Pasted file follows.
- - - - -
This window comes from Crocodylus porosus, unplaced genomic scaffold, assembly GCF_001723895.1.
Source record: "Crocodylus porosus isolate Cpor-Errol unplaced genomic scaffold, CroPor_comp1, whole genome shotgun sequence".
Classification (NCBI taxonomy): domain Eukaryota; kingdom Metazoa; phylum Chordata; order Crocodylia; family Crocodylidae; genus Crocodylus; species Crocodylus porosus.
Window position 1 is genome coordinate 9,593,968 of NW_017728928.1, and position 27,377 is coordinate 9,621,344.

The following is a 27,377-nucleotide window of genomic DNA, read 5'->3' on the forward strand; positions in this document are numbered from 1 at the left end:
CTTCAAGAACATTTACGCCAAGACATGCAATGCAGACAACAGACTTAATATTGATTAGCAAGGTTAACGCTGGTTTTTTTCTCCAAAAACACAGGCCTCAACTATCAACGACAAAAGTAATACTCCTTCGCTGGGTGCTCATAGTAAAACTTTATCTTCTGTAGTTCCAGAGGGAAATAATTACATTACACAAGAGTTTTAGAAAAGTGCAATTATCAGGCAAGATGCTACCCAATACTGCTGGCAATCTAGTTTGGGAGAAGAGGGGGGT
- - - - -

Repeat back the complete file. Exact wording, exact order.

This window comes from Crocodylus porosus, unplaced genomic scaffold, assembly GCF_001723895.1.
Source record: "Crocodylus porosus isolate Cpor-Errol unplaced genomic scaffold, CroPor_comp1, whole genome shotgun sequence".
Classification (NCBI taxonomy): domain Eukaryota; kingdom Metazoa; phylum Chordata; order Crocodylia; family Crocodylidae; genus Crocodylus; species Crocodylus porosus.
Window position 1 is genome coordinate 9,593,968 of NW_017728928.1, and position 27,377 is coordinate 9,621,344.

The following is a 27,377-nucleotide window of genomic DNA, read 5'->3' on the forward strand; positions in this document are numbered from 1 at the left end:
CTTCAAGAACATTTACGCCAAGACATGCAATGCAGACAACAGACTTAATATTGATTAGCAAGGTTAACGCTGGTTTTTTTCTCCAAAAACACAGGCCTCAACTATCAACGACAAAAGTAATACTCCTTCGCTGGGTGCTCATAGTAAAACTTTATCTTCTGTAGTTCCAGAGGGAAATAATTACATTACACAAGAGTTTTAGAAAAGTGCAATTATCAGGCAAGATGCTACCCAATACTGCTGGCAATCTAGTTTGGGAGAAGAGGGGGGT